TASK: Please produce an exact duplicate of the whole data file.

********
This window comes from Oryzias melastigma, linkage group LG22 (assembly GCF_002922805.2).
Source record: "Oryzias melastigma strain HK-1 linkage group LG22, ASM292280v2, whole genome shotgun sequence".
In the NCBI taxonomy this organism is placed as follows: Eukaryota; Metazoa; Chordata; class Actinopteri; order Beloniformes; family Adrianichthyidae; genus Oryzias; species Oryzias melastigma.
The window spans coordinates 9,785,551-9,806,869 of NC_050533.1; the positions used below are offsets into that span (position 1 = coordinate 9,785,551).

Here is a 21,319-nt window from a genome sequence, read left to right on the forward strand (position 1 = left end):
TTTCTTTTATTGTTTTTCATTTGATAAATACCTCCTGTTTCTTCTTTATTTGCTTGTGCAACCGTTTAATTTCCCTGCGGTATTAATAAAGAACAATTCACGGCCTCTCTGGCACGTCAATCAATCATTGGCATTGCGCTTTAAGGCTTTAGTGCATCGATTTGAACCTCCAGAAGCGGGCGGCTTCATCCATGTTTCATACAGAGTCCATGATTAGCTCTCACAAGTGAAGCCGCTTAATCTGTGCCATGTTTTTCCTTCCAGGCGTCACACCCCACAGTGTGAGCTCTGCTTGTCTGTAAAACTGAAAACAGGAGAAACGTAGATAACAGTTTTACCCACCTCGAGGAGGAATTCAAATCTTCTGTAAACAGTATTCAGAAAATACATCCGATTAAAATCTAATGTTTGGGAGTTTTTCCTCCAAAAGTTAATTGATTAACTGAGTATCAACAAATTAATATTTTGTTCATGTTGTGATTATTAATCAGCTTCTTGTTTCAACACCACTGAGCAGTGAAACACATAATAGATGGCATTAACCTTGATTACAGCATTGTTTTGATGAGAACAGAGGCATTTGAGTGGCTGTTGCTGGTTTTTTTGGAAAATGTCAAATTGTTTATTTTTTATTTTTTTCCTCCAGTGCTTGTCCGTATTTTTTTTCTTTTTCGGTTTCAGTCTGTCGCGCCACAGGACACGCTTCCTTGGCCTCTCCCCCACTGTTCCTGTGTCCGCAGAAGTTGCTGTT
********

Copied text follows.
This window comes from Oryzias melastigma, linkage group LG22 (assembly GCF_002922805.2).
Source record: "Oryzias melastigma strain HK-1 linkage group LG22, ASM292280v2, whole genome shotgun sequence".
In the NCBI taxonomy this organism is placed as follows: Eukaryota; Metazoa; Chordata; class Actinopteri; order Beloniformes; family Adrianichthyidae; genus Oryzias; species Oryzias melastigma.
The window spans coordinates 9,785,551-9,806,869 of NC_050533.1; the positions used below are offsets into that span (position 1 = coordinate 9,785,551).

Here is a 21,319-nt window from a genome sequence, read left to right on the forward strand (position 1 = left end):
TTTCTTTTATTGTTTTTCATTTGATAAATACCTCCTGTTTCTTCTTTATTTGCTTGTGCAACCGTTTAATTTCCCTGCGGTATTAATAAAGAACAATTCACGGCCTCTCTGGCACGTCAATCAATCATTGGCATTGCGCTTTAAGGCTTTAGTGCATCGATTTGAACCTCCAGAAGCGGGCGGCTTCATCCATGTTTCATACAGAGTCCATGATTAGCTCTCACAAGTGAAGCCGCTTAATCTGTGCCATGTTTTTCCTTCCAGGCGTCACACCCCACAGTGTGAGCTCTGCTTGTCTGTAAAACTGAAAACAGGAGAAACGTAGATAACAGTTTTACCCACCTCGAGGAGGAATTCAAATCTTCTGTAAACAGTATTCAGAAAATACATCCGATTAAAATCTAATGTTTGGGAGTTTTTCCTCCAAAAGTTAATTGATTAACTGAGTATCAACAAATTAATATTTTGTTCATGTTGTGATTATTAATCAGCTTCTTGTTTCAACACCACTGAGCAGTGAAACACATAATAGATGGCATTAACCTTGATTACAGCATTGTTTTGATGAGAACAGAGGCATTTGAGTGGCTGTTGCTGGTTTTTTTGGAAAATGTCAAATTGTTTATTTTTTATTTTTTTCCTCCAGTGCTTGTCCGTATTTTTTTTCTTTTTCGGTTTCAGTCTGTCGCGCCACAGGACACGCTTCCTTGGCCTCTCCCCCACTGTTCCTGTGTCCGCAGAAGTTGCTGTT